Attitude Stabilization Design & Simulation Tool


As part of his award-winning senior thesis, Michael Hauge ('21) authored a GUI software tool for designing & simulating passive (undergrad-level) attitude stabilization systems for CubeSats (as only the first step of his overall project designing & building just such a system for our CubeSat, including a gravity boom and hysteresis rods!).  The tool is a free extension of the commercial (but very affordable) CubeSat Toolbox from local vendor Princeton Satellite Systems.  After purchasing the Toolbox, download and install our extension per below.

Our tool allows for configuring a CubeSat's initial mass properties, and then selectively activating and sizing a variety of simple, passive attitude stabilization elements, including a gravity boom (for nadir- or zenith-pointing), permanent magnets (for preferential alignment with Earth's magnetic field), and magnetic hysteresis rods (for detumbling).  Some limited implementation of a single, active magnetic torque rod is also available, for slightly more sophisticated (but still undergrad-level) Earth field interactions:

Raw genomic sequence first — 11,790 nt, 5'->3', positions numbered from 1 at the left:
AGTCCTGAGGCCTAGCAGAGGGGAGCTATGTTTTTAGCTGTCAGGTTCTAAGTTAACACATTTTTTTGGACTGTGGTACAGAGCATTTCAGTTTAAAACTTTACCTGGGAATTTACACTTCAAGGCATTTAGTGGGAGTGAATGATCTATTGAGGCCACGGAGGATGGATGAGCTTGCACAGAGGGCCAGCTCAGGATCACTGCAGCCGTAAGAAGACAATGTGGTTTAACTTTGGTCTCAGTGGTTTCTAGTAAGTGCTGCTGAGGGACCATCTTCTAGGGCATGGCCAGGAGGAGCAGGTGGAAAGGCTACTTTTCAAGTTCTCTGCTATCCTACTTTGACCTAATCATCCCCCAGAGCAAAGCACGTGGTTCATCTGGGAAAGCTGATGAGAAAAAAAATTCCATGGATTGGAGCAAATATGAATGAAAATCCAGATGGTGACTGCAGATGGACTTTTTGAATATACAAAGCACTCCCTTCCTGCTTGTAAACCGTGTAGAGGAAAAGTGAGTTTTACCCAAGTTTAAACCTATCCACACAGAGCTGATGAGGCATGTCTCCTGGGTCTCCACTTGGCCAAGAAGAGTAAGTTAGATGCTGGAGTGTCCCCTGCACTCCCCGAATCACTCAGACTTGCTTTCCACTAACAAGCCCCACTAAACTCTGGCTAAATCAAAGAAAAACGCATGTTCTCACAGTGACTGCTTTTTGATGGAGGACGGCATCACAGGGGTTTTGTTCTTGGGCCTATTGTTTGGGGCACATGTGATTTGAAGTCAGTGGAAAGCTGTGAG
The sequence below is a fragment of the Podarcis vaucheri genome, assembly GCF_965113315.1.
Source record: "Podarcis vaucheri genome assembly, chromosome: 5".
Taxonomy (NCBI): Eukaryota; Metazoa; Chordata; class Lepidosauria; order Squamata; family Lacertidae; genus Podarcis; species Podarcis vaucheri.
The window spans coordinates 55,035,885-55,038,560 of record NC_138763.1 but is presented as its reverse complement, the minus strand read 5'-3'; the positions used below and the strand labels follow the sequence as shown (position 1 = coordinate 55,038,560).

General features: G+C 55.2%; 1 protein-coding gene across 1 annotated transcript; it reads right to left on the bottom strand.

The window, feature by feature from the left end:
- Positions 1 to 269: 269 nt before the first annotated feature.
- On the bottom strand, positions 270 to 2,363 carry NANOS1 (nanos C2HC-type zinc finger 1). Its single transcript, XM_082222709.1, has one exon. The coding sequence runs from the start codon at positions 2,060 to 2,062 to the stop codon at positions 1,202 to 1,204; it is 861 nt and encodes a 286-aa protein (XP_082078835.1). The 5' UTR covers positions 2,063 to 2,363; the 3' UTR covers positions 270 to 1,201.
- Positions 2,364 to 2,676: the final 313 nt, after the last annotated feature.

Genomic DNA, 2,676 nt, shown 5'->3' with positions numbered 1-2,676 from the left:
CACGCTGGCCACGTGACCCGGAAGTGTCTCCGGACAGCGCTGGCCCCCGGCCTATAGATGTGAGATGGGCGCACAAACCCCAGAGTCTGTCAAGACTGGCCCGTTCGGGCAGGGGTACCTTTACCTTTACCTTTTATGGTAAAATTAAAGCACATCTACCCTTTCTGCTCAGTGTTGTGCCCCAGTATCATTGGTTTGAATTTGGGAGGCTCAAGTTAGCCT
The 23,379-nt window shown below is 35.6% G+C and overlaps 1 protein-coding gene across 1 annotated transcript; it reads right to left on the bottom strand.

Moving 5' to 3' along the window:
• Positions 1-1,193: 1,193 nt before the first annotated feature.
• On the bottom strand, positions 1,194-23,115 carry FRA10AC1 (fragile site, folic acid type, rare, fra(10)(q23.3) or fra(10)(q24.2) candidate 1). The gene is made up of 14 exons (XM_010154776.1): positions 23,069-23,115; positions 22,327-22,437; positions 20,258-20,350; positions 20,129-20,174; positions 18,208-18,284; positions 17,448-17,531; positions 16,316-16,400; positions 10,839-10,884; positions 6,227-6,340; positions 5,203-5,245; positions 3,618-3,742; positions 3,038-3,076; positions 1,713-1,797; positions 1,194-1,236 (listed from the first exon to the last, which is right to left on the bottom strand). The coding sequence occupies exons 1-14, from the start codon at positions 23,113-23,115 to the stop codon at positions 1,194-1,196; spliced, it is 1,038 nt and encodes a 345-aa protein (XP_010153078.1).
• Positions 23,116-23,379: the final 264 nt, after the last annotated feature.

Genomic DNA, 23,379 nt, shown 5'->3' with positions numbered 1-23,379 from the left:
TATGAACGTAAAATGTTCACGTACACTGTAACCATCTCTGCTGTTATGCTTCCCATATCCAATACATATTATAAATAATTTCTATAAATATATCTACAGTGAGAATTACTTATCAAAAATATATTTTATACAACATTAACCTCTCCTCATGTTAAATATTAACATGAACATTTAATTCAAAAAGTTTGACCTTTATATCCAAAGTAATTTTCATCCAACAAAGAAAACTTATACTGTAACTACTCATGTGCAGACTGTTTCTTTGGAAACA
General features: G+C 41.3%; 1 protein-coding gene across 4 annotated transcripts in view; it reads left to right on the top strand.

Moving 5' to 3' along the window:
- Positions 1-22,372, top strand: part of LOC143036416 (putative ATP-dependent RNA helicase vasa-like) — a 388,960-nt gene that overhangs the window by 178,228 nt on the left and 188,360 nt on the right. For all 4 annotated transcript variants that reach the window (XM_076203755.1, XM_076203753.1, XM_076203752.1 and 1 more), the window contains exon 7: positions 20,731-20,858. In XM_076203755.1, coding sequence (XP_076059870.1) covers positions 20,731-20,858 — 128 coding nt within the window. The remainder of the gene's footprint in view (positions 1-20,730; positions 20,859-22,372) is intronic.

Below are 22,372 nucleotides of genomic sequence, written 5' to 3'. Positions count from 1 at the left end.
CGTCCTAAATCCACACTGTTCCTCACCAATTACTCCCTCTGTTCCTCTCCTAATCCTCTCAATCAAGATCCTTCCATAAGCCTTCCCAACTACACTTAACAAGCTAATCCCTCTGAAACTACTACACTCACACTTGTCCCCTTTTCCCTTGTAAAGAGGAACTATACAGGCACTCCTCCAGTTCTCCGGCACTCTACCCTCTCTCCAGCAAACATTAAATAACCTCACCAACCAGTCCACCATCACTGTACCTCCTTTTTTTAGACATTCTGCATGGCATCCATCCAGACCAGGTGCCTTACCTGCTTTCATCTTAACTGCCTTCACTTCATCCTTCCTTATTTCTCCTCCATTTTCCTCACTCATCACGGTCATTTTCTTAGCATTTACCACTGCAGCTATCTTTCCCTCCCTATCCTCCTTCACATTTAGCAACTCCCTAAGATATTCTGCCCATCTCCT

Next, the user can configure the mission orbit and stabilization sequence/logic:


Then, after running the simulation of the initial stabilization phase of the reference mission, a wide variety of metrics can be visualized and plotted, describing attitude stabilization performance, disturbance toques, attitude determination, etc. (see only a small subset of available plots at the top of this page). 

Download & Install

Again, our Attitude Stabilization Design & Simulation Tool is only an extension of the commercial CubeSat Toolbox from local vendor Princeton Satellite Systems, and will only be able to run with the CubeSat Toolbox installed.  The CubeSat Toolbox is a "Swiss Army knife" of MATLAB scripts & libraries usable for designing and simulating many aspects of your CubeSat design & mission.  After purchasing and installing the CubeSat Toolbox, you can download our extension here, and install (and "quick start") it per hereMany more technical details about the tool (including Michael's entire thesis) are available upon request

Several example data exports from reference mission simulation runs are available for download in the file list below.  To load these files and view their results in the GUI, you should save them to your working directory, enter the full file name in the ‘Load from File’ field of the GUI, and click the ‘Load’ button. The longer simulations can take several minutes to load fully.  Many more technical details about these example reference missions (and several other examples as well) are available upon request

Some parameters of the simulation (such as brass end-mass density, drag coefficients, default hysteresis rod design, and magnetic north coordinates) are still hard-coded into the code. If you would like to change these parameters, here is a handy cheat sheet for where you can find them in the code.